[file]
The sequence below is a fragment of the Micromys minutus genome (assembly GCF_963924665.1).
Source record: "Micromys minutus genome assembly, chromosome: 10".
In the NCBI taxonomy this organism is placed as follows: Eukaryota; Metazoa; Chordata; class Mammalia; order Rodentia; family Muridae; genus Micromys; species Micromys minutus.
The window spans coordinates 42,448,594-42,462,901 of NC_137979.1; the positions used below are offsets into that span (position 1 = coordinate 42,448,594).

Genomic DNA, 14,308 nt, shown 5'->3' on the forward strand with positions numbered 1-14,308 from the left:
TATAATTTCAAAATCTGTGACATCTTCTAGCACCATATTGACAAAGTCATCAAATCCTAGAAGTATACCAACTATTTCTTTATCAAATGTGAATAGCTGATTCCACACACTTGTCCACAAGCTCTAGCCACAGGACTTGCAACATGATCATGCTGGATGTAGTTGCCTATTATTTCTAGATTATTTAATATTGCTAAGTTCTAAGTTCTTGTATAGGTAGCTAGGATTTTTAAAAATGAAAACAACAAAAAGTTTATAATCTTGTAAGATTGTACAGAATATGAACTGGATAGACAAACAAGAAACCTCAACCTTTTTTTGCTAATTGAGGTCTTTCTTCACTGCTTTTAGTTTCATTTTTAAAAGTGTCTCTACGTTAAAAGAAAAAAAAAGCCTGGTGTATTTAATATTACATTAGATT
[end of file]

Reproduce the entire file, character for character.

The sequence below is a fragment of the Micromys minutus genome (assembly GCF_963924665.1).
Source record: "Micromys minutus genome assembly, chromosome: 10".
In the NCBI taxonomy this organism is placed as follows: Eukaryota; Metazoa; Chordata; class Mammalia; order Rodentia; family Muridae; genus Micromys; species Micromys minutus.
The window spans coordinates 42,448,594-42,462,901 of NC_137979.1; the positions used below are offsets into that span (position 1 = coordinate 42,448,594).

Genomic DNA, 14,308 nt, shown 5'->3' on the forward strand with positions numbered 1-14,308 from the left:
TATAATTTCAAAATCTGTGACATCTTCTAGCACCATATTGACAAAGTCATCAAATCCTAGAAGTATACCAACTATTTCTTTATCAAATGTGAATAGCTGATTCCACACACTTGTCCACAAGCTCTAGCCACAGGACTTGCAACATGATCATGCTGGATGTAGTTGCCTATTATTTCTAGATTATTTAATATTGCTAAGTTCTAAGTTCTTGTATAGGTAGCTAGGATTTTTAAAAATGAAAACAACAAAAAGTTTATAATCTTGTAAGATTGTACAGAATATGAACTGGATAGACAAACAAGAAACCTCAACCTTTTTTTGCTAATTGAGGTCTTTCTTCACTGCTTTTAGTTTCATTTTTAAAAGTGTCTCTACGTTAAAAGAAAAAAAAAGCCTGGTGTATTTAATATTACATTAGATT